What is Hypothyroidism?
What do runners need to know about this condition?
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The thyroid is the engine of your body, says Dr. Jennifer Mammen, an endocrinologist and assistant professor of medicine at Johns Hopkins. While your fitness won’t affect how well that engine is or isn’t running, the thyroid sets a baseline for your metabolism and you’ll surely notice if that engine starts to slow.
“It’s an adaptive system,” says Dr. Mammen, “helping your body adapt appropriately to the environment and with what’s available.”
Hypo and hyperthyroidism occur when the thyroid is under and over performing respectively. Several elite athletes have recently shared their experience with hypothyroidism, specifically. In January 2022 Olympic marathoner Jared Ward shared his diagnosis of Hashimoto’s disease, which causes hypothyroidism.
Even more recently, Des Linden, the 2018 Boston Marathon champion and Olympian, revealed her hypothyroidism diagnosis in her newly released memoir Choosing to Run. Her situation prior to diagnosis was dramatic and dire. The nurse practitioner she saw informed her that her thyroid hormone levels were so low that she could possibly die before she could get an appointment to see a specialist for a second opinion. She needed to be on medication right away.
Linden’s experience is rare. While it’s estimated that up to 5 percent of the U.S. population has hypothyroidism, the life-threatening expression of myxedema coma–an extreme complication from abnormally low thyroid hormone involving difficulty breathing, confusion, extreme weakness, and low body temperature–has an incidence rate of 0.022 per 100,000 per year.
What does a typical hypothyroidism diagnosis look like? Here is what runners should know about when your body’s engine underperforms.
RELATED: Des Linden’s ‘Choosing to Run’
What is hypothyroidism?
Hypothyroidism is a condition in which the thyroid gland–a butterfly shaped gland located in the front of the throat–is underactive in producing hormones.
Thyroid stimulating hormone (TSH) is a pituitary hormone that triggers production of thyroxine (T4) and triiodothyronine (T3) from the thyroid gland. T4 and T3 are vital in major organ function, bone health, and setting your metabolic rate. Without enough of these hormones, as is the case in hypothyroidism, body functions slow down causing symptoms like fatigue, feeling excessively cold, muscle weakness, depression, and constipation, among others.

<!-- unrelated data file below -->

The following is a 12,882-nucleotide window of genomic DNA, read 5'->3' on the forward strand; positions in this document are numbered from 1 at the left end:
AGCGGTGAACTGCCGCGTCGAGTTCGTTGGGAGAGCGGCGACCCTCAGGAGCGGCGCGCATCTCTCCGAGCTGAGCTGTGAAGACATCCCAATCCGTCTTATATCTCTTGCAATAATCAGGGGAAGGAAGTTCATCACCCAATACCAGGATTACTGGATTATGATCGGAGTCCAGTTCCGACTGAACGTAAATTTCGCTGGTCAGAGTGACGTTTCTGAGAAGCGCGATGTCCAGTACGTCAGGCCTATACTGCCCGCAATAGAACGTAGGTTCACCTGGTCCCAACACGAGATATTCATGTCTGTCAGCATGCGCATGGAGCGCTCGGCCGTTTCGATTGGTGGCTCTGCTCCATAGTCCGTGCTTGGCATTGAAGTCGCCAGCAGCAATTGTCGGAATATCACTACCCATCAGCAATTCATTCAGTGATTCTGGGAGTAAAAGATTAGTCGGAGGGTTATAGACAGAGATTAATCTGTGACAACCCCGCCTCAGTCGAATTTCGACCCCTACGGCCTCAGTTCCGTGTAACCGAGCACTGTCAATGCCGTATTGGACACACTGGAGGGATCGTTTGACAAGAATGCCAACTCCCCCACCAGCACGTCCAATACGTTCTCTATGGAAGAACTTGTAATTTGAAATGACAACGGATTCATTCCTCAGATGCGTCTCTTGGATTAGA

The symptoms of hypothyroidism are considered non-specific. There is no one symptom that is a giveaway among all diagnoses. Therefore, it requires a blood test–sometimes multiple–in order to diagnose.
According to the American Thyroid Association, women are one to eight times more likely than men to develop a thyroid condition. The reason why is unknown.
What causes hypothyroidism?
Running, when properly fueled, does not cause hypothyroidism, but there are still some elements of the condition that runners should be awa. Below are the common causes of hypothyroidism that runners should be aware of.
In primary hypothyroidism, it is the thyroid gland itself that is not functioning properly, often caused by autoimmune diseases like Hashimoto’s thyroiditis or atrophic thyroiditis. In these cases, the immune system confuses thyroid gland cells as invaders and attacks them.
In secondary hypothyroidism, the thyroid is functioning at a reduced capacity for a reason that is unrelated to the health of the gland.
RED-S and nutritional deficiencies related to running, for example, may cause thyroid function to be downregulated, but that is not necessarily diagnosed as hypothyroidism. “We call it secondary because it’s not the gland that has a problem or disease,” says Dr. Mammen.
She notes that the thyroid reacting to a lack of nutritional energy is an appropriate adaptation of the thyroid. When the nutritional deficiency is resolved, thyroid function picks back up again.
“The symptoms of thyroid disease are very nonspecific, especially in a situation like an athlete, where there can be other contributing factors, like nutritional deficiencies,” she says.
This very rare diagnosis involves an issue with the hypothalamus causing inadequate signals to the pituitary gland to send enough TSH to the thyroid.
When to see a doctor
If you feel any of the symptoms listed above, seeing a doctor is never a bad idea. If they suspect a problem with the thyroid, seeking out an endocrinologist, or a more specialized thyroidologist, can help you dial in a treatment plan.
Hypothyroidism is treated by supplementing with synthetic hormones. It may take a few tries to get the dosage correct, but it’s otherwise a simple treatment.
On the synthetic hormones, “physiology goes back to normal and athletic endurance and everything should return to normal,” says Dr. Mammen.
Dr. Mammen also points out that the synthetic hormone is not a miracle drug and should not be abused by people who do not have hypothyroidism. “There are conspiracy theories out there about thyroid hormone these days,” she says. “It’s the elixir of life kind of crowd.”
It’s something Linden herself struggled with after her diagnosis, not wanting to be lumped in with bad actors in sport who used the thyroid hormones for an unfair boost.
“I had to reconcile the fact that I wasn’t bulletproof, that I needed to get well, that taking medicine didn’t confer an advantage in the sense I had always thought of as cheating. It would simply treat the very real and serious symptoms. The realization was humbling and illuminating. My diagnosis made me take responsibility for my health,” she writes.
*Please note: This article is for educational purposes and should not be substituted for medical advice. Be sure to consult your physician or another licensed medical professional for a personalized treatment plan.